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Lecture 4 - © E.Garcia 2010 FST 1 – Main topics –...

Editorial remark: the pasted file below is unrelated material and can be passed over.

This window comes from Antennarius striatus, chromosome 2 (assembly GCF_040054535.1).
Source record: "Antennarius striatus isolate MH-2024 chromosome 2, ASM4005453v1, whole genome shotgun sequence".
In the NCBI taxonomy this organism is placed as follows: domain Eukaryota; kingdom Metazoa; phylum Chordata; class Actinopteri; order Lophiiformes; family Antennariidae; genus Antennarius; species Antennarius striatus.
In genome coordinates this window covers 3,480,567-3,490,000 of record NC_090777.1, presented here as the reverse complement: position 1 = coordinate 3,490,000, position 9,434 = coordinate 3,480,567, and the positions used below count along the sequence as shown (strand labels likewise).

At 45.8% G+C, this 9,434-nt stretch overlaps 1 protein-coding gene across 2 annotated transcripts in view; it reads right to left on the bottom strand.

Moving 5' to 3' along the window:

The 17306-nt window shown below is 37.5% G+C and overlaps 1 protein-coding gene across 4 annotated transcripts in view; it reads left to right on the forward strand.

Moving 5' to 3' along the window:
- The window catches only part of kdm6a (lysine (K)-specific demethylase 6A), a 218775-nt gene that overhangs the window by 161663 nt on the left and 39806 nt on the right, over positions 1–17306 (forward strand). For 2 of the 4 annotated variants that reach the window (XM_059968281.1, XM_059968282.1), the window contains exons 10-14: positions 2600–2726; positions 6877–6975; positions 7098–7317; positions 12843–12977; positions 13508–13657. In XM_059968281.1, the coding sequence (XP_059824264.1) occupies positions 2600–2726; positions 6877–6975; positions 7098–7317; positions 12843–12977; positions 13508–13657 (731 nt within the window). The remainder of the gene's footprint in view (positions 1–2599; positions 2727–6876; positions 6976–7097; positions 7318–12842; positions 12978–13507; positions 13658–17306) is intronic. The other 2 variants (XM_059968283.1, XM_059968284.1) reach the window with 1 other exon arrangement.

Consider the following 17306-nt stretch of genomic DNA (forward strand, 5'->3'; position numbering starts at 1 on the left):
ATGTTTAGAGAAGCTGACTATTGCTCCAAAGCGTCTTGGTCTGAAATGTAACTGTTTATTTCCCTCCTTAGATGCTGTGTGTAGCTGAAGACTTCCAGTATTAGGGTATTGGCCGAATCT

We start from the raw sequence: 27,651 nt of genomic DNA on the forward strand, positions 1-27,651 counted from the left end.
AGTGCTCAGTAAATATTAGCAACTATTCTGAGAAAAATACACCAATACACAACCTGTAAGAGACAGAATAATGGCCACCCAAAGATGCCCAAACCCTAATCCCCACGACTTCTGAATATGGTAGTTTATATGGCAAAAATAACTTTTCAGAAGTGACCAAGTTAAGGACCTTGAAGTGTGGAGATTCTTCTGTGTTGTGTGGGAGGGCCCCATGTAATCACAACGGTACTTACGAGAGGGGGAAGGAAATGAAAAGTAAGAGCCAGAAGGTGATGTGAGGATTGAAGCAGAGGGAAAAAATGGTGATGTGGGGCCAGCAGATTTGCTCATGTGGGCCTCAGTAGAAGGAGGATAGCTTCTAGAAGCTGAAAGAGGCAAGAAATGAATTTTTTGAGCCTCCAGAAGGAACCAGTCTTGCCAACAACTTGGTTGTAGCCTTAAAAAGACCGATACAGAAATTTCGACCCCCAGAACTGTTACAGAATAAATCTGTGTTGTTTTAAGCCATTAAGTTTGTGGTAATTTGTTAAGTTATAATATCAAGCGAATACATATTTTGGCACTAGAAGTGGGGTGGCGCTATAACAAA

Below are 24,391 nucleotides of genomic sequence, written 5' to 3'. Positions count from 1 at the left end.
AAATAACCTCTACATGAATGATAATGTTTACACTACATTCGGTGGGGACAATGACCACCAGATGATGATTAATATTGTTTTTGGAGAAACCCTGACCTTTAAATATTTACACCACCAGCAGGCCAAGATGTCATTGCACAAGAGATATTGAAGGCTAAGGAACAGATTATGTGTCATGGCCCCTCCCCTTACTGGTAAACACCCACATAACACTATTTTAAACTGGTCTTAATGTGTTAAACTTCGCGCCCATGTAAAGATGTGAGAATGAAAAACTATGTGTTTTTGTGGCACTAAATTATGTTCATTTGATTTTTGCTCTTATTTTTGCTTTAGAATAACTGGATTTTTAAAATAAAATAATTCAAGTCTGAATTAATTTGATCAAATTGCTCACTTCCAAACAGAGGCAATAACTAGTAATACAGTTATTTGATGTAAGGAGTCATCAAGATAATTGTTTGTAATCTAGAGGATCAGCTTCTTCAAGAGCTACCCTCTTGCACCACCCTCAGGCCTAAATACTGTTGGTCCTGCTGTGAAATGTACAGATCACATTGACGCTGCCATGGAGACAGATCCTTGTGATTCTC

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Unformatted text preview: © E.Garcia 2010 FST 1 – Main topics – Lecture 04 Food and Energy Simple sugars relative to total sugars (%) Humans are heterotrophs: organisms that obtain energy from foods. In contrast, plants are autotrophs. The energy our body needs comes from carbohydrates, lipids and proteins. Apples Banana Glucose Grapes Carbohydrates The most abundant organic compounds on Earth Major source of energy for the body Have important functions in foods, such as ‐ sweetening ‐ thickening and gel formation ‐ precursors of flavor and color compounds Carbohydrates are classified as: ‐ Simple Sugars (mono‐ and disaccharides) ‐ Complex carbohydrates Monosaccharides are the simplest carbohydrates. Chemically, they are polyhydroxy aldehydes (ex.: glucose) and polyhydroxy ketones (ex.: fructose) Glucose and Fructose are 6‐carbon sugars with the same chemical formula: C6H12O6 There are monosaccharides with a backbone of 3 to 8 carbon atoms. The most common monosaccharides in foods are glucose, fructose and galactose; all are 6‐carbon sugars. Disaccharides are formed by 2 units of monosaccharides joined together by a GLYCOSIDIC bond. Examples: sucrose (table sugar) and lactose (milk sugar). Sucrose = Glucose−Fructose Lactose = Glucose−Galactose Glycosidic bond: linkage between 2 monosaccharide units. Note: The suffix “ose” is commonly given to carbohydrates. Fructose Carrot Tomato Sucrose Onions Others 0 50 100 Oligosaccharides are carbohydrates containing from 3 to 10 sugar units. Ex.: Raffinose, a trisaccharide Stachyose, a tetrasaccharide and Verbascose, a pentasaccharide o Polysaccharides contain > 10 sugar units up to thousands Ex.: Starch ‐ a common energy reserve of plants Cellulose ‐ structural component of plant cell walls Pectin ‐ component of plant cell walls and between cells, binding cells together Alginates ‐ seaweed polysaccharides; main source is the giant kelp Starch is a polymer formed by glucose units. It consists of two types of chain: amylose (linear chain) and amylopectin (branched chain). Both occur together in starch granules. Starch is abundant is seeds, roots, and tubers. Starch is digested by humans and supplies 4 kcal/g. Cellulose is also a polymer formed by glucose units, but composed only of linear chains. Cellulose cannot be digested by humans. It is a component of the dietary FIBER. Pectins form gels in food products such as jams, jellies, preserves. Alginates are used as food additives, frequently for their gel‐forming properties. Pectins and alginates cannot be digested by humans. Readings 1. McGee p.803‐805 (Carbohydrates) 2. McGee p.652‐655 (The Nature of Sugars) 3. McGee p. 282 (Figure) and p.283 (Starchy Vegetables) 4. McGee p. 258 (Fiber) ...
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